41. The word ‘Bye’ is used in both English and Spanish meaning the same thing.
  42. “Pogonophobia” is the fear of beards.
  43. In Chinese, the words crisis and opportunity are the same. (Or not – see comments)
  44. The infinity character on the keyboard is called a “lemniscate”.
  45. The salutation ‘good bye’ came from God bye which came from God be with you.
  46. “So-long” came from the Arabic “salaam” and the Hebrew “shalom.”
  47. The word ‘nerd’ was first coined by Dr. Seuss in ‘If I ran the Zoo’.
  48. Before Jets, Jet lag was called Boat lag.
  49. The word “monosyllable” actually has five syllables in it.
  50. There are no words in the English language that rhyme with month, silver, purple or orange.
  51. The letter “n” ends all Japanese words not ending in a vowel.
  52. It is believed that Shakespeare was 46 around the time that the King James Version of the Bible was written. In Psalms 46, the 46th word from the first word is shake and the 46th word from the last word is spear.
  53. ‘Zorro’ means ‘fox’ in Spanish.
  54. The verb “to cleave” has definitions which are antonyms of each other: to adhere and to separate.
  55. The verb “sanction” also has definitions which are antonyms: to sponsor and to ban.
  56. You won’t find a “6” in Cameroon phone numbers–the native language has no sound for “x.
  57. “The only 15-letter word that can be spelled without repeating a letter is “uncopyrightable.”
  58. There is a seven-letter word in English that contains eleven words without rearranging any of its letters, “therein”: the, there, he, in, rein, her, here, ere, I, therein, herein.
  59. Rhythm” and “syzygy” are the longest English words without vowels.
  60. Clans of long ago that wanted to get rid of their unwanted people without killing them would burn their houses down – hence the expression “to get fired.”

18 thoughts on “REALLY, REALLY, REALLY Interesting!

  1. Masumpur May 5,2009 10:00 am

    Hello Mr. M.J Mardan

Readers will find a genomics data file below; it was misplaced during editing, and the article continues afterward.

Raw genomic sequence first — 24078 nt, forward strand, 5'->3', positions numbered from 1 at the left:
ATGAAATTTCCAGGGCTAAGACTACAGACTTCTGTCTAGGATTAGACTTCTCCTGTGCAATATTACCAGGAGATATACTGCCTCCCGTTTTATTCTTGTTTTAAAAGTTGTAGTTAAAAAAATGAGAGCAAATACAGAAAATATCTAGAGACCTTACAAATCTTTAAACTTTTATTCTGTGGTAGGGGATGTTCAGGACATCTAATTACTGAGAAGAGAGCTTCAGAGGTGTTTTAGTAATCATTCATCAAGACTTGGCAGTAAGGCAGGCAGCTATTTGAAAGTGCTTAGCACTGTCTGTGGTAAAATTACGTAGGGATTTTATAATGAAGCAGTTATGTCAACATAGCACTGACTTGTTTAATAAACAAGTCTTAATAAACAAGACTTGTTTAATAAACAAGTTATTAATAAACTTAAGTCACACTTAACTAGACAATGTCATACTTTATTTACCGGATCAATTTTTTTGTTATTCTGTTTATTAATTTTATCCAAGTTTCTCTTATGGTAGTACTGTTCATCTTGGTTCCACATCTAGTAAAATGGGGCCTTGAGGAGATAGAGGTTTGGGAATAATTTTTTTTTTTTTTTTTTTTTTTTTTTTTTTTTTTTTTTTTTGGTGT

I’ll be so glad to exchange our links too.Thanks for your nice comment & beautiful web

  2. Jake Nov 5,2009 12:07 am

    3. North America. Try again.

  3. William Nov 5,2009 1:20 am

    #21… thesis, theses. parenthesis, parentheses.

  4. Aaron Nov 5,2009 2:07 am

    North America isn’t a continent. Try again.

  5. Luke Nov 5,2009 2:12 am

    North America and South America both do not begin and end with the same letter. America’s not a continent.

  6. TOMTOM Nov 5,2009 3:23 am

    3. Oceana. Try again.

  7. Raf Nov 5,2009 4:19 am

    “3. North America. Try again.”
    Well, just depends where you live. in other countries in Latin America, and some parts of Europe including Greece, Portugal, Spain and Italy its taught in schools as the American Continent, one continent composed of North, Central and South America (http://en.wikipedia.org/wiki/Continent)

  8. irvvving Dec 5,2009 9:30 pm

    Sorry: The longest word in the english language is SMILES be cause there is a mile between the first letter and the last Tee Hee

  9. Joey Dec 5,2009 9:50 pm

    The geographic community not only considers North and South America as separate continents but also considers Eurasia to be one continent, which also doesn’t end with the same letter it starts with. (http://en.wikipedia.org/wiki/Continent#Number_of_continents)

  10. ha ha hahaha Dec 6,2009 3:28 pm

    actually 3 is not correct because Europe comes from greek name Europa. And what’s even funnier is that you can find idiotic things even in places where you should learn something like in the “online educational magazine” :))))) hahahaha how stupid are you people?

  11. Peter Dec 9,2009 8:21 am

    The OED doesn’t agree with the origin of trivia.According to it, the seven liberal arts were in Medieval times divided into the quadrivium and the trivium. The trivium of grammar, rhetoric and logic were considered the lower division in the Middle Ages and it is from this that trivia and trivial are derived.

  12. neda Mar 26,2010 3:44 pm

    hi, your website was good. I’m a student who study English Translation. I wish your website could help me because my speaking is a little bad. thank you.

  13. arash May 26,2010 5:19 pm

    hi
    i just print it to read later and i know it would be very interesting.
    thanks
    arash